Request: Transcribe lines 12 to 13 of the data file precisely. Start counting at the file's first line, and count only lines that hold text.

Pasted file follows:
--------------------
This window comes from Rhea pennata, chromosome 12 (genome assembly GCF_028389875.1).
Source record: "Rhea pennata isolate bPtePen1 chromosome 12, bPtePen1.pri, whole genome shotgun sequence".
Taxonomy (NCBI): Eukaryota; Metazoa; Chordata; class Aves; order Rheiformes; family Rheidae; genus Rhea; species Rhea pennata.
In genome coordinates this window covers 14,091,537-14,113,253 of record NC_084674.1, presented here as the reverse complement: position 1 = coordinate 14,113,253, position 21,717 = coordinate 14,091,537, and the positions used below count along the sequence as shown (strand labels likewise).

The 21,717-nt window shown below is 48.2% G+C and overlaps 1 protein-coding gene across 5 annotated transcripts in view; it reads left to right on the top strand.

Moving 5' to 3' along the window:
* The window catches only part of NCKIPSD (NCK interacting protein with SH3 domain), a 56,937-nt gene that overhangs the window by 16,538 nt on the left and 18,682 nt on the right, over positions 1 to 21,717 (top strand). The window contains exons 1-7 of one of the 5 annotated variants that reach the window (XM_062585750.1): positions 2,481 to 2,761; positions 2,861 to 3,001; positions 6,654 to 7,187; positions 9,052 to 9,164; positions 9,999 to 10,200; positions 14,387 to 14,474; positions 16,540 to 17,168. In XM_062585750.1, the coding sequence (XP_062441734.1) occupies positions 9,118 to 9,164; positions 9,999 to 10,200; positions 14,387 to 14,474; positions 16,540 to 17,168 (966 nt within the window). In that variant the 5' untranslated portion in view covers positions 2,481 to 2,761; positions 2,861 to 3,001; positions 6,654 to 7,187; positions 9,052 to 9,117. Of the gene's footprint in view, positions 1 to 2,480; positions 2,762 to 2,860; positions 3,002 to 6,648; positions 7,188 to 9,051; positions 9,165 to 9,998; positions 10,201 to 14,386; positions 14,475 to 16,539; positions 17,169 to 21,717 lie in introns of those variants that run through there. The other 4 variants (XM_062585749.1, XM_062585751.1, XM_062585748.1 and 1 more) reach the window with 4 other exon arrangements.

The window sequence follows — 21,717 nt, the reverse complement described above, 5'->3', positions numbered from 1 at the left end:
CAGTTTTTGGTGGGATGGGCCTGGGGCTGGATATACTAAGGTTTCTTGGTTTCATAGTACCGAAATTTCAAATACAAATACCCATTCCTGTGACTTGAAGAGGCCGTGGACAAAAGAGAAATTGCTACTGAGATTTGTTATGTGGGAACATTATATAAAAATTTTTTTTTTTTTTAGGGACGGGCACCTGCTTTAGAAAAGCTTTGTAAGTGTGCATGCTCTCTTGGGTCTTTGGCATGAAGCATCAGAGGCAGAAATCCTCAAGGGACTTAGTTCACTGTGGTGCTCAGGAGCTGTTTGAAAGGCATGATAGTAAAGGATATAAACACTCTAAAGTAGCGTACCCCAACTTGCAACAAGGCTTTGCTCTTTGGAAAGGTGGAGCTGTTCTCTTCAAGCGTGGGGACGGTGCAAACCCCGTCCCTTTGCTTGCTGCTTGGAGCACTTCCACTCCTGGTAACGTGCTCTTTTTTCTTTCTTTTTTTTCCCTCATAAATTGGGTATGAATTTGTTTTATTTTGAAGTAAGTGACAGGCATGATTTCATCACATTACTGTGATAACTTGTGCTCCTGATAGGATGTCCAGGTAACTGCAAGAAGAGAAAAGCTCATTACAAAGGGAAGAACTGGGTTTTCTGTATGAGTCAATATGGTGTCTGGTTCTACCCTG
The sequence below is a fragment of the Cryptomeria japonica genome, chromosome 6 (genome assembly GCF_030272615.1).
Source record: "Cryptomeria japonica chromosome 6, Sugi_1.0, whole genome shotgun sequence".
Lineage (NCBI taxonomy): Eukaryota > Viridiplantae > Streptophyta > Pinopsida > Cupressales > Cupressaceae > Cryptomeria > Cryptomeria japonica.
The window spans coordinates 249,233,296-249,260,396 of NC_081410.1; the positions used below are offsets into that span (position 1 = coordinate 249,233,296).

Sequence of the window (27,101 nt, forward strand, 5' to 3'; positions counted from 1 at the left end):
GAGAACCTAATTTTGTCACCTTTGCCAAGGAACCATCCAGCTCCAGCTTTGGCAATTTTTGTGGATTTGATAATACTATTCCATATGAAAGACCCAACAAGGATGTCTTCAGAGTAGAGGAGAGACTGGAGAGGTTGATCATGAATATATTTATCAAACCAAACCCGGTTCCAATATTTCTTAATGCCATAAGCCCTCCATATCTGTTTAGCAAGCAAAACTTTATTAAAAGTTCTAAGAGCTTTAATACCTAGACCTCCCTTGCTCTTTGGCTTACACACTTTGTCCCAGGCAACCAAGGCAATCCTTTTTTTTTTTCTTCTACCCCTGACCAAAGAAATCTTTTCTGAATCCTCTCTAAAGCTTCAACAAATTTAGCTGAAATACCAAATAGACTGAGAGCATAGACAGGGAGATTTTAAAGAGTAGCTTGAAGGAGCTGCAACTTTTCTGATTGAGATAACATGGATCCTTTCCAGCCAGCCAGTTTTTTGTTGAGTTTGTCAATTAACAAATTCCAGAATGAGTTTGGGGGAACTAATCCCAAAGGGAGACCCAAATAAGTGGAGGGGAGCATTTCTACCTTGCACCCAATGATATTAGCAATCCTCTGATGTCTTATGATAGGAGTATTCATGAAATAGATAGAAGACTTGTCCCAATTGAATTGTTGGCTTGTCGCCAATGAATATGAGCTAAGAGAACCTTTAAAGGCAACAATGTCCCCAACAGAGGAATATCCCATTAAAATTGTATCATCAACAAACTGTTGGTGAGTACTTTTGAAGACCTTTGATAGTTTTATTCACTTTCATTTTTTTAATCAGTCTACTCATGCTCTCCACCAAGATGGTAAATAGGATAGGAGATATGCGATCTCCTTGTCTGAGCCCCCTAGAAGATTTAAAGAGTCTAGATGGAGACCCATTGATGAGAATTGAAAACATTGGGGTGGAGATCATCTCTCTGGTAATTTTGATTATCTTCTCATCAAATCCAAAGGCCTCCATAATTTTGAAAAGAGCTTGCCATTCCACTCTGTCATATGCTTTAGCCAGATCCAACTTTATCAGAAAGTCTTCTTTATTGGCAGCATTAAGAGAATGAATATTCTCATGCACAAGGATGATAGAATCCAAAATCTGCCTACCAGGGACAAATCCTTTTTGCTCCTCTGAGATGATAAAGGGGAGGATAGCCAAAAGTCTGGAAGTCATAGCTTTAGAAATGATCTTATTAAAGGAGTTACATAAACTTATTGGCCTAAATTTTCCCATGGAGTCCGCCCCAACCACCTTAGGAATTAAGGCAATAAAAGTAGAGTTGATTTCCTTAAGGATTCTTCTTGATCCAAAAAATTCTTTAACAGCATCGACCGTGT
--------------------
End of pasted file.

Lineage (NCBI taxonomy): Eukaryota > Viridiplantae > Streptophyta > Pinopsida > Cupressales > Cupressaceae > Cryptomeria > Cryptomeria japonica.
The window spans coordinates 249,233,296-249,260,396 of NC_081410.1; the positions used below are offsets into that span (position 1 = coordinate 249,233,296).